Rabbits were an important component of the medieval and later farming landscape. In order to efficiently farm rabbits, artificial warrens were constructed, called 'pillow mounds' by archaeologists on account of their shape. These mounds are common across southern Britain , but are not well recorded in south-west Wales . The aim of this project was to assess the condition of know sites in the region and make recommendations for the best examples to be given statutory protection.
Most pillow mounds in south-west Wales are found on marginal land, on coast edges or upland fringes, and probably date to the 18 th and 19 th centuries, although the largest warren in south-west Wales with over 30 pillow mounds at Bryn Cesegrfan near Lampeter is considered to be late medieval in date. Most pillow mounds are of the common low rectangular form, but several in Pembrokeshire are cross-shaped.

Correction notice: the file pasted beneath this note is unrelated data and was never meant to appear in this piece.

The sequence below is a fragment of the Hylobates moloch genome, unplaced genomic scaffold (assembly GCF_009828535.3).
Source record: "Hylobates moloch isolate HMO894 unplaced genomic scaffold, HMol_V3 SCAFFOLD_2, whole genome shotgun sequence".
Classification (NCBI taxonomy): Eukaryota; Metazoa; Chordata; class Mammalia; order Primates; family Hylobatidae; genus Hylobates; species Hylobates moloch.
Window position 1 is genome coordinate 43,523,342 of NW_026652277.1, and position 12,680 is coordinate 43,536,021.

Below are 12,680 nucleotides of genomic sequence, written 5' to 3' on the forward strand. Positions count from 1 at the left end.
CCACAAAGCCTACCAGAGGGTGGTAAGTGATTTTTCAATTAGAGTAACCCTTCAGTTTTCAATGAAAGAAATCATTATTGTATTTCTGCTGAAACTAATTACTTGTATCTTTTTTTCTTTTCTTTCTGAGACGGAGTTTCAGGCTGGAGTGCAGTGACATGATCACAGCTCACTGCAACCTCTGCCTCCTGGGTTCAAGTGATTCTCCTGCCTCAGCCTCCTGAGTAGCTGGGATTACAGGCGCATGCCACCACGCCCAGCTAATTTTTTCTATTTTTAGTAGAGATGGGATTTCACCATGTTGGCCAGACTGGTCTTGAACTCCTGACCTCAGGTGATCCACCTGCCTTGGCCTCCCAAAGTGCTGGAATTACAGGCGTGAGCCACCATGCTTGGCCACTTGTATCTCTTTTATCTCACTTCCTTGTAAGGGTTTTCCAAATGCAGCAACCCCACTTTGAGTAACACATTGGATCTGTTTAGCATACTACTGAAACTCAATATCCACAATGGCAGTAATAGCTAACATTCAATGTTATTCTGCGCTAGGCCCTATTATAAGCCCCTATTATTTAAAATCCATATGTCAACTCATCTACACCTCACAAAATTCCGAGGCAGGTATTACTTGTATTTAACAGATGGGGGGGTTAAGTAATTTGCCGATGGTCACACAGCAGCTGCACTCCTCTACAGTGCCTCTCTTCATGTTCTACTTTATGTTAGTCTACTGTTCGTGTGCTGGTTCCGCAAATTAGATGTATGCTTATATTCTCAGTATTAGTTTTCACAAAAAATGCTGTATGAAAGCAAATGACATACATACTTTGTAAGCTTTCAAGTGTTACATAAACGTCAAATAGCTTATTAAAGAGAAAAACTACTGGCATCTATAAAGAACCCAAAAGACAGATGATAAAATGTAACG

Rabbit Warrens Report 2013 (PDF format - opens in a new window - 11.7MB file size)
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